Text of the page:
JpGU-AGU Joint Meeting 2020

Presentation information

[J] Oral

P (Space and Planetary Sciences ) » P-PS Planetary Sciences

[P-PS10] Formation and evolution of planetary materials in the Solar System

convener:Wataru Fujiya(Ibaraki University, College of Science), Megumi Matsumoto(Graduate School of Science, Tohoku University), Shin Ozawa(Department of Earth Science, Graduate School of Science, Tohoku University), Yuki Hibiya(Submarine Resources Research Center, Japan Agency for Marine-Earth Science and Technology)

[PPS10-13] Formation of the solar system inferred from nucleosynthetic isotope anomalies and short-lived radionuclide abundances

*Tsuyoshi Iizuka1, Yuki Hibiya2, Takehito Hayakawa3 (1.University of Tokyo, 2.JAMSTEC, 3.National Institutes for Quantum and Radiological Science and Technology)

Keywords:isotope dichotomy, core collapse supernova, niobium-92, proto-planetary disk, molecular cloud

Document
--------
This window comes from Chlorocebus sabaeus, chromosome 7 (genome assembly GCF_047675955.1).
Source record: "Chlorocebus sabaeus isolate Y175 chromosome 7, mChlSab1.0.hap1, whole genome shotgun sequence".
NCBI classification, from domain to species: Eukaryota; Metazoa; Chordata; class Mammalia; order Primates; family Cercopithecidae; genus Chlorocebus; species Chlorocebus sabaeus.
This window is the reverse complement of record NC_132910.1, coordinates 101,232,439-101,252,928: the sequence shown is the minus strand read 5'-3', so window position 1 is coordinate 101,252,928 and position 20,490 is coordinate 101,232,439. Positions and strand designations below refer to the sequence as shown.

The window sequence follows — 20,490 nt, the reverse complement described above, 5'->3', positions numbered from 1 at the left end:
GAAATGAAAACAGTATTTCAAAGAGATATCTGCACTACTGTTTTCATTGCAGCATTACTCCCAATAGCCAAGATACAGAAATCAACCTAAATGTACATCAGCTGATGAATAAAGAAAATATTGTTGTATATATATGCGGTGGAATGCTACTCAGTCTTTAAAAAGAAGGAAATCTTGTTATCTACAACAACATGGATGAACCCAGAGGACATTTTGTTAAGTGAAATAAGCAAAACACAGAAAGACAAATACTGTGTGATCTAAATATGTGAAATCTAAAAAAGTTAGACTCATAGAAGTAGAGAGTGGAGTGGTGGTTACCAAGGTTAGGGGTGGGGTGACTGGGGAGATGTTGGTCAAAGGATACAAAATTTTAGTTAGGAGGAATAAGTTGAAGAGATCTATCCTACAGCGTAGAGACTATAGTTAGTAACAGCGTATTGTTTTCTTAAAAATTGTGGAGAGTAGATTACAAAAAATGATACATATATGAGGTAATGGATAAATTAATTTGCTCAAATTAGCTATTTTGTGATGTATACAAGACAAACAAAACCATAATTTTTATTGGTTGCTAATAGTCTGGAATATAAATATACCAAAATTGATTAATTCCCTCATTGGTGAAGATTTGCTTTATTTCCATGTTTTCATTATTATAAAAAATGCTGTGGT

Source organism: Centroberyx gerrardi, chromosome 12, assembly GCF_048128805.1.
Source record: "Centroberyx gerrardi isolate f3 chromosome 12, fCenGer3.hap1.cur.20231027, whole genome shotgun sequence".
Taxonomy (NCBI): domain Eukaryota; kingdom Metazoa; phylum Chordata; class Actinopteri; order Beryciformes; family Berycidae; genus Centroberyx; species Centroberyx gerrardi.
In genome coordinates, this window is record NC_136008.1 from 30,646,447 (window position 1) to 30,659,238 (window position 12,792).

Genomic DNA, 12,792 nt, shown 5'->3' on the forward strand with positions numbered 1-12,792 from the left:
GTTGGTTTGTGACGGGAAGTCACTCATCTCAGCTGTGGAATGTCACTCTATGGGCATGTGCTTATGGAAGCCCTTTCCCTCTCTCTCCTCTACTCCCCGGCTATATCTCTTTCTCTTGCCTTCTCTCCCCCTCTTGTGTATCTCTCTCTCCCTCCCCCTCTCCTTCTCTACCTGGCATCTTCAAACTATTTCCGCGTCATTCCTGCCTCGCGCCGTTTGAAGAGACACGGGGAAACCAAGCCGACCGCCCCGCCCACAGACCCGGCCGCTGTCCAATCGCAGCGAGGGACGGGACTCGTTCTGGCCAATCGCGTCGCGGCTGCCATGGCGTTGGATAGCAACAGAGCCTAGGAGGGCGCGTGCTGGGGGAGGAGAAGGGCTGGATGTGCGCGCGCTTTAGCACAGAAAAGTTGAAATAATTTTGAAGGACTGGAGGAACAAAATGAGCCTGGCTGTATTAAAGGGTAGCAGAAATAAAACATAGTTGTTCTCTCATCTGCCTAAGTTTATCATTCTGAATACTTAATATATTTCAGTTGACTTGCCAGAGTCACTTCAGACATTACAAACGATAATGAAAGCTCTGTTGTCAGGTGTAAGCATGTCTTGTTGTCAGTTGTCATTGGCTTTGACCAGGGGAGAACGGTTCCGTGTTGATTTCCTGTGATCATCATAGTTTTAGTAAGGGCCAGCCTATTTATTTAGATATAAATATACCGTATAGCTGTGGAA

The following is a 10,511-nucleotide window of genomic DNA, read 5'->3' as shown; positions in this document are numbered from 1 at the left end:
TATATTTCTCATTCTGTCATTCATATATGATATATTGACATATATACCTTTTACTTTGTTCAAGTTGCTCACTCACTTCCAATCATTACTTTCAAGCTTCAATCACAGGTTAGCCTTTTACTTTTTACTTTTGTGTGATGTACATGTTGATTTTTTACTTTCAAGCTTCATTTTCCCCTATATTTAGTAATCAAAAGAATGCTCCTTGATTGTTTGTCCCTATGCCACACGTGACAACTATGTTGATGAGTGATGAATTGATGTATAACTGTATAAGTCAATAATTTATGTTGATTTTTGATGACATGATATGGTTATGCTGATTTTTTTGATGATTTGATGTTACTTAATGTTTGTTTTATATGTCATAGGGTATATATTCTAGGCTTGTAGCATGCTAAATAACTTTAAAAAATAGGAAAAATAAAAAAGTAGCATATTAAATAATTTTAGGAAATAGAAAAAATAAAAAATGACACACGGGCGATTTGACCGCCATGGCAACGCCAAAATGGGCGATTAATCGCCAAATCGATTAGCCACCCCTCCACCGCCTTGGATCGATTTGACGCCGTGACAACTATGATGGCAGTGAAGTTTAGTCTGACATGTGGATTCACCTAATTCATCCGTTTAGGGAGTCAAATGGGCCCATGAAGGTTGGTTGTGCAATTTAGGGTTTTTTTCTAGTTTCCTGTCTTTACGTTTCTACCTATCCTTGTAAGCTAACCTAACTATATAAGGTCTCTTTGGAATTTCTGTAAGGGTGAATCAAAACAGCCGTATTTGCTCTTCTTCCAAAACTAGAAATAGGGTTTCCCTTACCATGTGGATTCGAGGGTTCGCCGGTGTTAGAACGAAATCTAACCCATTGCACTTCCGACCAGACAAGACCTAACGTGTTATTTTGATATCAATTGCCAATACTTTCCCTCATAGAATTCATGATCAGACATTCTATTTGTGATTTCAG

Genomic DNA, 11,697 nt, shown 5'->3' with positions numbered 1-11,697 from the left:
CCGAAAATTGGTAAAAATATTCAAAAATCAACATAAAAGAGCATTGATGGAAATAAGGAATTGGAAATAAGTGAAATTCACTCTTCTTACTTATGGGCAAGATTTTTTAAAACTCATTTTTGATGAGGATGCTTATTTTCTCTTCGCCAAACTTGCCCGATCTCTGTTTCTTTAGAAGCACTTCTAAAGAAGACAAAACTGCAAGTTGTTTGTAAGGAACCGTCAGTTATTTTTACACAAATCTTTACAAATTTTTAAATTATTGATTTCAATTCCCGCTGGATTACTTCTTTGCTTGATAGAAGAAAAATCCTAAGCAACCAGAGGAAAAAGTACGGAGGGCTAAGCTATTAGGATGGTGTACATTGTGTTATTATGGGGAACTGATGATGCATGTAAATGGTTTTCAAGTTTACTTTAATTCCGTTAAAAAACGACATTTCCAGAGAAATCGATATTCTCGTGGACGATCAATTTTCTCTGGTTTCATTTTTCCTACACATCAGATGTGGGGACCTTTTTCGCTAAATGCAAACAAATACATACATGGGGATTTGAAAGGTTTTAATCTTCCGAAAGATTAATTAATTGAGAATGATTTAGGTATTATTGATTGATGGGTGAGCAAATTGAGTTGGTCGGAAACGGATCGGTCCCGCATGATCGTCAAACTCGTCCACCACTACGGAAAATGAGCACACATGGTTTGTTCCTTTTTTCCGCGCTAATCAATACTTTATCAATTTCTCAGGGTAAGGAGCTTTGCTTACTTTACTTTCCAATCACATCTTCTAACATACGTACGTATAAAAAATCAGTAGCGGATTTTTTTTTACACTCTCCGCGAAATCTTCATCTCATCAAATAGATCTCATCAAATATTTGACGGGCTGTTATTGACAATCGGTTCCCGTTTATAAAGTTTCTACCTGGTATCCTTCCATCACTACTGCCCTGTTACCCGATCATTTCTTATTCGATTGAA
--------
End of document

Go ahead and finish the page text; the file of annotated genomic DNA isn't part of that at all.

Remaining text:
Recent work has shown that nucleosynthetic isotope anomalies for several elements such as Ti and Cr are distinctly larger in carbonaceous chondrites (CC) than most non-carbonaceous (NC) meteorites (Warren, 2011 EPSL). This indicates a fundamental isotope dichotomy between the inner and outer proto-planetary disk, possibly as a result of the formation of Jupiter (Kruijer et al., 2017 PNAS). Because such nucleosynthetic isotope dichotomy is not limited to refractory elements and also because the CC-NC isotope offset is decoupled from the presolar carriers causing the internal isotope heterogeneity of meteorites, the isotope dichotomy is considered to reflect an inherited isotope heterogeneity of the parental molecular cloud of the solar system rather than thermal processing in the solar nebular (Burkhardt et al., 2019 GCA). Yet, the origin of the isotope dichotomy remains elusive. By combining the nucleosynthetic isotope anomalies with short-lived radionuclide abundances, here we discuss the origin of the isotope dichotomy and a possible formation scenario for the solar system. We have recently shown that a short-lived radionuclide 92Nb (half-life ~37 Ma) was enriched by ~70% in the CC reservoir relative to the NC reservoir (Iizuka et al., 2016 EPSL; Hibiya et al., 2019 LPSC). This finding requires the production of 92Nb in a core-collapse supernova (CCSN) and the enrichment of CCSN-ejecta in the outer proto-planetary disk. We argue that the enrichment of CCSN-ejecta in the CC reservoir can account well for the observed nucleosynthetic isotope dichotomy, considering that CCSN-ejecta involve nuclides synthesized by rapid- and gamma-processes during CCSN and by slow-process during the pre-CCSN evolution. Furthermore, a combined 92Nb-60Fe cosmochronology indicates that the CCSN occurred ~30 Ma before the solar system formation. Given that the CC reservoir represents the early infalling molecular cloud to form a proto-solar (Burkhardt et al., 2019 GCA), we propose that the CCSN ejecta served as a nucleus for the collapsing molecular cloud.